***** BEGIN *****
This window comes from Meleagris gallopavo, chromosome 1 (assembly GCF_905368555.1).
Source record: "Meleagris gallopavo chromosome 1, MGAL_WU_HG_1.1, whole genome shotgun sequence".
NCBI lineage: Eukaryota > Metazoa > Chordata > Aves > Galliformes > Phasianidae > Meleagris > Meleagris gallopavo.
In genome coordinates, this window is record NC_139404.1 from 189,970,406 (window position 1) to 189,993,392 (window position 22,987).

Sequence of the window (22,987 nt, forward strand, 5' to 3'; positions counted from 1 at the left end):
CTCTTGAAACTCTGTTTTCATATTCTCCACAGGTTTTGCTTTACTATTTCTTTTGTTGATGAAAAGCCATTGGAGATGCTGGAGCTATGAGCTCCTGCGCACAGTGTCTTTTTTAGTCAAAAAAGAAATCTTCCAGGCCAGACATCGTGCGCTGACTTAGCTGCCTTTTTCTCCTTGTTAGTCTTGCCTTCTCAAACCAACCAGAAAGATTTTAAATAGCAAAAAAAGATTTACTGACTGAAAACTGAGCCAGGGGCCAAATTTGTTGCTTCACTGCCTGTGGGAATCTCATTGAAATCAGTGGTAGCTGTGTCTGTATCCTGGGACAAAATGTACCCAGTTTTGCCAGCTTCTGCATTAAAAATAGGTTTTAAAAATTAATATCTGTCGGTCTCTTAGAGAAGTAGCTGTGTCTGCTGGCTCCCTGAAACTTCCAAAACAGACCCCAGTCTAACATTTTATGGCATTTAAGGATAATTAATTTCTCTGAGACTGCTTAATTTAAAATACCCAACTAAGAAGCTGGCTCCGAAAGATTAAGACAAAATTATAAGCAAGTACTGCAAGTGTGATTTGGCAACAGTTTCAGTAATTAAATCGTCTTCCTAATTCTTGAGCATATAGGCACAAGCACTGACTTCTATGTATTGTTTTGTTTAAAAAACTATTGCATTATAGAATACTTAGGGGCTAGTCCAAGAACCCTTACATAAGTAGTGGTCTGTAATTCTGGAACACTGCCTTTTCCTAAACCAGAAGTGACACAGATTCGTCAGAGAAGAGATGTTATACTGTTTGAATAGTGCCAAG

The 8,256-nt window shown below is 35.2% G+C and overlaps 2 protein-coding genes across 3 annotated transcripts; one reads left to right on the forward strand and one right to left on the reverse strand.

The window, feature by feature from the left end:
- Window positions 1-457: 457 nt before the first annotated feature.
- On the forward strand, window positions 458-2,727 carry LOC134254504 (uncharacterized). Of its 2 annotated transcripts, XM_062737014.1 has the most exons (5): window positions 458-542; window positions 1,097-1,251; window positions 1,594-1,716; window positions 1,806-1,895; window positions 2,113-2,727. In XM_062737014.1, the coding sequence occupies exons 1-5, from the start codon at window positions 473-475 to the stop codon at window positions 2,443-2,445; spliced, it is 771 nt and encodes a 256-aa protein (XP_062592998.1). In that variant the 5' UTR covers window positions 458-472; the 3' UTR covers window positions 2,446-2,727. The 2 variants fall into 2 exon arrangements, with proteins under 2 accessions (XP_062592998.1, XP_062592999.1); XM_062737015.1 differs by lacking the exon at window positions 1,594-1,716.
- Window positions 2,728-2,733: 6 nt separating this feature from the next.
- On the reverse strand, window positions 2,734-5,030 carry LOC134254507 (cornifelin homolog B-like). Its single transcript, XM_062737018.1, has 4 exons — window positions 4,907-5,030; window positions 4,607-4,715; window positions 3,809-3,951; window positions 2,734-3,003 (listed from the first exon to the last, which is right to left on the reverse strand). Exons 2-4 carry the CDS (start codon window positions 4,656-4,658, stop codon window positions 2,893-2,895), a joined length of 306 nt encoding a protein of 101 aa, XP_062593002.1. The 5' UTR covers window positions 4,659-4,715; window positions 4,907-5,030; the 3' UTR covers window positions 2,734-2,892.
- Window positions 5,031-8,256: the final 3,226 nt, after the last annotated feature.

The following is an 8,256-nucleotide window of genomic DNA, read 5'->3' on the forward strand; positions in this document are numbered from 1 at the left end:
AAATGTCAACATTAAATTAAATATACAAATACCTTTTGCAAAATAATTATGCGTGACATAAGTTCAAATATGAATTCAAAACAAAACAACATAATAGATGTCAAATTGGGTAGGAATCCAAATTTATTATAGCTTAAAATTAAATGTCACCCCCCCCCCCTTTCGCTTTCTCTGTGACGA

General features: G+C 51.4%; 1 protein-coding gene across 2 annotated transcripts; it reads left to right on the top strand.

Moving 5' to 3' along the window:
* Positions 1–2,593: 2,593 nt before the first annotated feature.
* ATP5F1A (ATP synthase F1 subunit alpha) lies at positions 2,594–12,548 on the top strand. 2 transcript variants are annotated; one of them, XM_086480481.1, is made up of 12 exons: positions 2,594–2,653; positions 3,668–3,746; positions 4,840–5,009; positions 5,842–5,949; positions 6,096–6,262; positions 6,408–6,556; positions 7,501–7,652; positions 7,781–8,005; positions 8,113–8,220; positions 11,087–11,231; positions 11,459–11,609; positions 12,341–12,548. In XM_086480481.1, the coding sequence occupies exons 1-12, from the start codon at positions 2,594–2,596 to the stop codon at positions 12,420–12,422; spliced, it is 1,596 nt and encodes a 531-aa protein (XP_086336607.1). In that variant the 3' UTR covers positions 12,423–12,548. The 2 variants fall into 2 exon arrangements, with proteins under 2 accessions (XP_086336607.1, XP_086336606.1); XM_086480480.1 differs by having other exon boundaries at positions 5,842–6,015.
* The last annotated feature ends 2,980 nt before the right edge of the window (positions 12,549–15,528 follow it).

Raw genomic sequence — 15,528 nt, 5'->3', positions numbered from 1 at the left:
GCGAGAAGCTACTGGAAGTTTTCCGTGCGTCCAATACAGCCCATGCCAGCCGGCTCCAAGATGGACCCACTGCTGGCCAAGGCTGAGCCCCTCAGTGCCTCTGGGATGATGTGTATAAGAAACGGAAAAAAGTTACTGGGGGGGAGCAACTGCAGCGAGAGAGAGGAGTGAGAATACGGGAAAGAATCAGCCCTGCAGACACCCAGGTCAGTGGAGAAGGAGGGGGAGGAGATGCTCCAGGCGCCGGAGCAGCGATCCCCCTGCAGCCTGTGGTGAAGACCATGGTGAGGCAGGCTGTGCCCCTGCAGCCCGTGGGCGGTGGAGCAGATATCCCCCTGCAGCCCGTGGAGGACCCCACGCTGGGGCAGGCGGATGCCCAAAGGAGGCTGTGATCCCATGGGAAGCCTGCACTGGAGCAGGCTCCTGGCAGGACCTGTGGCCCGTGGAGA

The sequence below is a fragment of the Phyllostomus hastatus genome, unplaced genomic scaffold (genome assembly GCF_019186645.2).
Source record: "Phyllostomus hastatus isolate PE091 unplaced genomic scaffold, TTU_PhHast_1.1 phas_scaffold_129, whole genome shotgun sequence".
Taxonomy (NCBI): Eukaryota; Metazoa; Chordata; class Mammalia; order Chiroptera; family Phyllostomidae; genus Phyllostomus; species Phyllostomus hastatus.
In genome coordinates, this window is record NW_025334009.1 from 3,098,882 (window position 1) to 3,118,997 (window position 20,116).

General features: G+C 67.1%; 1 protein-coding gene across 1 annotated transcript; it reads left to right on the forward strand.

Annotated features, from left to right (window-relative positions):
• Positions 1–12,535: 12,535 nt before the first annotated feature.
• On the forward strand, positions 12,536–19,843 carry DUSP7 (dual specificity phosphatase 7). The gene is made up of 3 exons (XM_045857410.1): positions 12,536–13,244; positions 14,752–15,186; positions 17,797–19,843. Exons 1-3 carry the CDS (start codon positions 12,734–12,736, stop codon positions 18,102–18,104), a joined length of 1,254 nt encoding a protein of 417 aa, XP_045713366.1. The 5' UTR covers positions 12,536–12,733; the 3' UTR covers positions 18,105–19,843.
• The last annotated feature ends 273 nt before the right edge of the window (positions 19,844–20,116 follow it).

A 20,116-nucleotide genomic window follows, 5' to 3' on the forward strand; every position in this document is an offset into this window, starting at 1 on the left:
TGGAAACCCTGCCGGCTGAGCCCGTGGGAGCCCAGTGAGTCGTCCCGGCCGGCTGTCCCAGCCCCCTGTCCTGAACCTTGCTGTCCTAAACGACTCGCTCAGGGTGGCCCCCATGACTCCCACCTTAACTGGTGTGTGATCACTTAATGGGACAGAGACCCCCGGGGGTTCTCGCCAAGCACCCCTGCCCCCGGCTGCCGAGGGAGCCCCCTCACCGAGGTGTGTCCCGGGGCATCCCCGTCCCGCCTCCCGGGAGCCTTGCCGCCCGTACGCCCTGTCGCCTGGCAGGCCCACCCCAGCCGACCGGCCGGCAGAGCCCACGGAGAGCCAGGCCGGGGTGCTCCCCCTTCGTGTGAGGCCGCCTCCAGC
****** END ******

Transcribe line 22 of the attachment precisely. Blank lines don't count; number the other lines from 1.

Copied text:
GCGAGAAGCTACTGGAAGTTTTCCGTGCGTCCAATACAGCCCATGCCAGCCGGCTCCAAGATGGACCCACTGCTGGCCAAGGCTGAGCCCCTCAGTGCCTCTGGGATGATGTGTATAAGAAACGGAAAAAAGTTACTGGGGGGGAGCAACTGCAGCGAGAGAGAGGAGTGAGAATACGGGAAAGAATCAGCCCTGCAGACACCCAGGTCAGTGGAGAAGGAGGGGGAGGAGATGCTCCAGGCGCCGGAGCAGCGATCCCCCTGCAGCCTGTGGTGAAGACCATGGTGAGGCAGGCTGTGCCCCTGCAGCCCGTGGGCGGTGGAGCAGATATCCCCCTGCAGCCCGTGGAGGACCCCACGCTGGGGCAGGCGGATGCCCAAAGGAGGCTGTGATCCCATGGGAAGCCTGCACTGGAGCAGGCTCCTGGCAGGACCTGTGGCCCGTGGAGA